(con't from Part XXI)
As you branch out to pair your fugues with free works, the next thing you might try writing is a multi-sectional north German toccata in the style of Buxtehude (photo), Bruhns, Lubeck, Boehm, or other old masters from the Baroque period, or even earlier.
The north German organ repertoire from what might be called the "golden period" from Sweelinck to Bach can be compared to the ground zero for everything that came after it; it formed the foundation for everything else.
The north German toccata, more commonly known as a "praeludium," is a free work composed in the so-called "stylus phantasticus," a multi-sectional composition which has alternating free improvisatory and fugal imitative sections, and its these alternations which provide the "flavor" for the whole piece.
Such works typically have 7 separate sections: Free -- Strict (4/4) -- Free -- Strict (3/2) -- Free -- Strict (6/8) -- Free.
This is the type of style that the young J.S. Bach undoubtedly studied when he visited Buxtehude at the age of 20 and imitated when he composed his "great" Toccata and Fugue in d minor, a form which all the north German organist/composers were using to improvise and compose at the time, only in Bach's work he condensed the generic 7 part form down to 3, viz., a single large fugal section in 4/4 time framed on each side by a very free introduction and close [See blog, Bach d minor, Parts I, II, III, IV, V].
This entire work may very well have been an improvisation that a knowledgeable copyist heard and watched Bach perform and later committed it to paper, possibly even after Bach's death, attaching to it the title "Toccata con Fuga."
This is sheer speculation, but since the autograph of this piece is missing the general consensus of opinion favors the idea that Bach, if he gave it a title at all, would have called it "Praeludium and Fugue," or, more accurately, "Praeludium."
Technically, the term "Praeludium" takes in the entire multi-sectional form, main fugue and all, as Bach reworked it, but later editors grouped the central imitative section and the free close together as the "Fugue," leaving the free introduction all by itself as the "Toccata."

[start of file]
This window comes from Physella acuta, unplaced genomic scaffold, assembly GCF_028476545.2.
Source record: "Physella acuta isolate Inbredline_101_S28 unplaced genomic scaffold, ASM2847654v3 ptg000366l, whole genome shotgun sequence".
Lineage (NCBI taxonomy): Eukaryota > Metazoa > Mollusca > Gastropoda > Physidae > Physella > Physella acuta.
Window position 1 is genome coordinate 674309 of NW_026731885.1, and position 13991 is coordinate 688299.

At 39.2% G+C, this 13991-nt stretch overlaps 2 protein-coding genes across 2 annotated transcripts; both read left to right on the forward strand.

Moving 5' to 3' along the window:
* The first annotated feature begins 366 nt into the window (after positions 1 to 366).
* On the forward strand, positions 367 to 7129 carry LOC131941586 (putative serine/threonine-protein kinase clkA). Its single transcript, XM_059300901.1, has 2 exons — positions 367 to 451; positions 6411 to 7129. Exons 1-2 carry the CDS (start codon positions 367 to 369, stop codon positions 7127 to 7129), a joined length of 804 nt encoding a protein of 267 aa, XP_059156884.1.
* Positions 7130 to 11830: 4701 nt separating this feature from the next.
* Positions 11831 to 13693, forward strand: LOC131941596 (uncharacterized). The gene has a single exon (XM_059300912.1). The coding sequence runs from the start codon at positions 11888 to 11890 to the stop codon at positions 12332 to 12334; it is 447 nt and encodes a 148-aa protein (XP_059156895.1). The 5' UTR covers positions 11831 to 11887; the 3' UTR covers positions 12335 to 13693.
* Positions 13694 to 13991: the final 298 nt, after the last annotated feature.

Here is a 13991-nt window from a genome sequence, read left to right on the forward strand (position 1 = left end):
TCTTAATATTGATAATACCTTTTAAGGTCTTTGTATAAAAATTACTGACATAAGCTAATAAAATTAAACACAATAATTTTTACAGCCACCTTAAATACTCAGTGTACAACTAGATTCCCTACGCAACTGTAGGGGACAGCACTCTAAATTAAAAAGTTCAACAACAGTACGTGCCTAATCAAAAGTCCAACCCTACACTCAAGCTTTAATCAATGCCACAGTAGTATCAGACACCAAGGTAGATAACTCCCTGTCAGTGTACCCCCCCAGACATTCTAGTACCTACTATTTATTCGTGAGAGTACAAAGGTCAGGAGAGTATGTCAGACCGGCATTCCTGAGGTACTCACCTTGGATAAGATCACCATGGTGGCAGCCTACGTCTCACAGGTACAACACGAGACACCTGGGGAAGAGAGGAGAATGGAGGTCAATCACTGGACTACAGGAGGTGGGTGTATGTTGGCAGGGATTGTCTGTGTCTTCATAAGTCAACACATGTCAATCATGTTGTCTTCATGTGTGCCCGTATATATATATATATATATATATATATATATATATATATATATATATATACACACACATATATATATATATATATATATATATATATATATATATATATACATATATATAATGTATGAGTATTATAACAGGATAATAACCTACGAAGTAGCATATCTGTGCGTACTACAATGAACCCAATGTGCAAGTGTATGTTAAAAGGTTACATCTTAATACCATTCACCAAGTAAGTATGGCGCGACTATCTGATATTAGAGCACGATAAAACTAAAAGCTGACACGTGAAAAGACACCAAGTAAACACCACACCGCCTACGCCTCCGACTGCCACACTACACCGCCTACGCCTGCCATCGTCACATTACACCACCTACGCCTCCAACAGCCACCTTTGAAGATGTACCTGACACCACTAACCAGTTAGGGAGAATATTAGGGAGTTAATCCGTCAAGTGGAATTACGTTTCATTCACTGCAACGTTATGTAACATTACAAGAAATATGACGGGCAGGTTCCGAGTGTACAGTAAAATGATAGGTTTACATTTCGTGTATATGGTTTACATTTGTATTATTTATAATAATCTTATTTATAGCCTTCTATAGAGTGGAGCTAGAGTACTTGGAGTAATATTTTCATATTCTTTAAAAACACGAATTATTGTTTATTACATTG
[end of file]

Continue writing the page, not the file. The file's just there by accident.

The title "Praeludium and Fugue" is therefore a bit redundant.
The writing of the free sections will test our imagination a bit as well, perhaps a bit more than the writing of the fugal imitative sections, which we might consider doing first and then connect them together by means of the free sections [See blog, Ten Steps].
The thematic material used in the free figuration passages and the short fugal imitative sections does not have to derive from the notes of the main fugue subject, but, when it does, it lends a definite unity to the entire work and gives the writer a good bouncing-off point ... something around which the free figuration passages might be spun.
Which is another reason why it's helpful to write the main fugue first, as we might then vary the notes of its theme by rhythmic transformation (same notes in sequence but different note values) to come up with further ideas for the various sections which precede it.
It will help to download and print a copy of the score for Praeludium and Fugue in d minor Op. 10 and follow it as you read through this narrative about how its first half was put together:
In this work each free passage and fugal imitative passage contains some element of the fugue's theme, only in disguise; a multi-sectional north German toccata like this is almost like a short set of variations showing how the theme can be hidden each time.
The 1st free section of 12 bars displays running scalar passages, arpeggios, detached ornamented chords, and a virtuoso Pedal solo; this section ends in the tonic key with a perfect cadence.
The fugue's main theme is foreshadowed by being buried in the figuration for the hands in this section, but its melodic outline remains easily recognizable.
Part of the "tail" of this ornamented Pedal solo also derives from rhythmic transformation, note for note, of the main fugue theme.
The 1st fugal section in 4/4 time follows; its ornamented theme is also derived from the theme of the main fugue.
This theme enters 1st in the tenor, 2nd in the soprano, 3rd in the bass, and a free voice entering 4th completes a 4 voice texture.
This section is 17 bars long and ends in a perfect cadence.
The following free section is in 3/2 time and presents a variation of the main fugue theme in trio texture during which the hands play rapid north German "toccata" figuration in 2 parts.